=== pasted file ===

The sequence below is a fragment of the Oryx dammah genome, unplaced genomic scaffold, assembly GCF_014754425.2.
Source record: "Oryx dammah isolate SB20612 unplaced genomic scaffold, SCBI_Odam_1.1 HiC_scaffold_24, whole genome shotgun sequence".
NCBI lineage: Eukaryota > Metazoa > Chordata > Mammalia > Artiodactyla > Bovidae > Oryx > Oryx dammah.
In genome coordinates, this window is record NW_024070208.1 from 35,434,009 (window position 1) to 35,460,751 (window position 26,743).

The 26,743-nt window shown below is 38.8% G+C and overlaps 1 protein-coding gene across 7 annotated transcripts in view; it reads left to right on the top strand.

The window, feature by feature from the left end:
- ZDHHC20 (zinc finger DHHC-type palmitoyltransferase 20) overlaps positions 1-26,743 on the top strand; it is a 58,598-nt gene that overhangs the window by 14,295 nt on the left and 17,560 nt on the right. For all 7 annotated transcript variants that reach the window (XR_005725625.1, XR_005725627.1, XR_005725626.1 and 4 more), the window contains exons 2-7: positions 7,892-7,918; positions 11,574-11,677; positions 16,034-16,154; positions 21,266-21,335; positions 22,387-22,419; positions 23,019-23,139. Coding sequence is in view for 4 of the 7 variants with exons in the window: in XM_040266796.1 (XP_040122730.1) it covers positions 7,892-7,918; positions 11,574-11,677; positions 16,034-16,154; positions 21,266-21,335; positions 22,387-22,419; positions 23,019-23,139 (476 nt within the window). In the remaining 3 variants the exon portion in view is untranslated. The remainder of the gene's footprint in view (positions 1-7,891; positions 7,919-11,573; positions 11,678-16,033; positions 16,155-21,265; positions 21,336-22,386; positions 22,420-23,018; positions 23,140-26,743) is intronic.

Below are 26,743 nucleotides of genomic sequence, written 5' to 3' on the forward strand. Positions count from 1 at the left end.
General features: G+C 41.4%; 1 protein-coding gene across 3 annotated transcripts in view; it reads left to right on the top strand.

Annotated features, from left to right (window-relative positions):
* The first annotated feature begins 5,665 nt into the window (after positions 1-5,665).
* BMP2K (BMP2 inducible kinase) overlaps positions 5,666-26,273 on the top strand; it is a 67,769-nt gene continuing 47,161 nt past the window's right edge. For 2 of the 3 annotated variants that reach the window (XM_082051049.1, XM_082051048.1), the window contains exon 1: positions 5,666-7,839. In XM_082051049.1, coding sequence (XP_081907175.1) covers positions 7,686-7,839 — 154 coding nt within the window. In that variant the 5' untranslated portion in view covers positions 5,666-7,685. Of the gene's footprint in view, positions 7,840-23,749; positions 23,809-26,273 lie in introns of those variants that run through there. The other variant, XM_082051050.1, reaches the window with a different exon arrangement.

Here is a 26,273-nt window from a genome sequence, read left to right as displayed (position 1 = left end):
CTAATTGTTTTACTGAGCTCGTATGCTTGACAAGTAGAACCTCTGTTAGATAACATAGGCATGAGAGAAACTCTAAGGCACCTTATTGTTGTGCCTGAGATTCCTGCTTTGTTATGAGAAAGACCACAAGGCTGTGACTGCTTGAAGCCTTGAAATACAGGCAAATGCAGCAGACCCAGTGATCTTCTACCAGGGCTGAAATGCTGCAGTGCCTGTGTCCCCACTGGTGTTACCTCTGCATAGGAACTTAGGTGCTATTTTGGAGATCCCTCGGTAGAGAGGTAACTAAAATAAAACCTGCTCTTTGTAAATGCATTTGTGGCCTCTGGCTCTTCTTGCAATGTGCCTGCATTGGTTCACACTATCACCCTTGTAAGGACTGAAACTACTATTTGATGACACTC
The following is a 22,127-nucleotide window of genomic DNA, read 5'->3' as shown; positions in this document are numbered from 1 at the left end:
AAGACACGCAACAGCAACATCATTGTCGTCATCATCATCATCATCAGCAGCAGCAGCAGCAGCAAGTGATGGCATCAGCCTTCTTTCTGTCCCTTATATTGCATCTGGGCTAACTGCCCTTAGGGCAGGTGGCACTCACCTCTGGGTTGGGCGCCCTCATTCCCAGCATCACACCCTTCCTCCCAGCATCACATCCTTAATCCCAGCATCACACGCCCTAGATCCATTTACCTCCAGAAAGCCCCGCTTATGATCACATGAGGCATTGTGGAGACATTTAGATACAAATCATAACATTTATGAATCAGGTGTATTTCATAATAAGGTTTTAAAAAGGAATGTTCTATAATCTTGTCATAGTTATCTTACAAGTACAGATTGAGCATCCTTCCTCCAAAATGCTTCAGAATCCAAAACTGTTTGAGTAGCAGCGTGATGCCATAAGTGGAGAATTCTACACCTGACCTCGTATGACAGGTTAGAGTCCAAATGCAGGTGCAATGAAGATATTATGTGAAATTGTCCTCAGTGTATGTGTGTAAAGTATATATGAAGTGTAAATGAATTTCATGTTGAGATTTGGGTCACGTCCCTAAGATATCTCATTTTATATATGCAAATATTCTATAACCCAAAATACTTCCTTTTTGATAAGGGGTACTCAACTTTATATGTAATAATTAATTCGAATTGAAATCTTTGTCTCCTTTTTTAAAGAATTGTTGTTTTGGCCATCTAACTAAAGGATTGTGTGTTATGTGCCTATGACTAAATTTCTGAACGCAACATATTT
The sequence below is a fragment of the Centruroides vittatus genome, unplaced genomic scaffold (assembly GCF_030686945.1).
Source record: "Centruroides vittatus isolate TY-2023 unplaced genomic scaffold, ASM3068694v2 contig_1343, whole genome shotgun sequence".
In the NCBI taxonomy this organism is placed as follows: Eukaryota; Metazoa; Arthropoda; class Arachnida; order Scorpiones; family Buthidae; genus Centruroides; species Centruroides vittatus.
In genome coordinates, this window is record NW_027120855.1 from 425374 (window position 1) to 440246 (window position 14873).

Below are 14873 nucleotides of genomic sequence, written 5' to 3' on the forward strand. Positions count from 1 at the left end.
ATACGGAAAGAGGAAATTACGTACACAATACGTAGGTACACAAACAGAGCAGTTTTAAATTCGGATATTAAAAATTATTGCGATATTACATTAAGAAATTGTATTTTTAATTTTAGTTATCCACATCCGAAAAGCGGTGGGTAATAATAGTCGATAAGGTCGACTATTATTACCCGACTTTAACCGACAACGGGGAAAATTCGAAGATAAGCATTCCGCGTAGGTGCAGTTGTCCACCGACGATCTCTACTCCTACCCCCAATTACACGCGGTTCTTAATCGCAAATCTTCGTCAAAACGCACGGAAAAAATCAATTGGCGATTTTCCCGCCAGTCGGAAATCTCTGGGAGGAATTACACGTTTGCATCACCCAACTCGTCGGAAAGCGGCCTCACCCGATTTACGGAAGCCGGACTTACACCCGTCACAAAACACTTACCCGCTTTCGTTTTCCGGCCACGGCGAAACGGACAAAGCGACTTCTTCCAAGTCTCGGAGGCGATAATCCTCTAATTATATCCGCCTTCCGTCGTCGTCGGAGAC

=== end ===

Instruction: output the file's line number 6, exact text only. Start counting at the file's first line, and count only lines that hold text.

The window, feature by feature from the left end: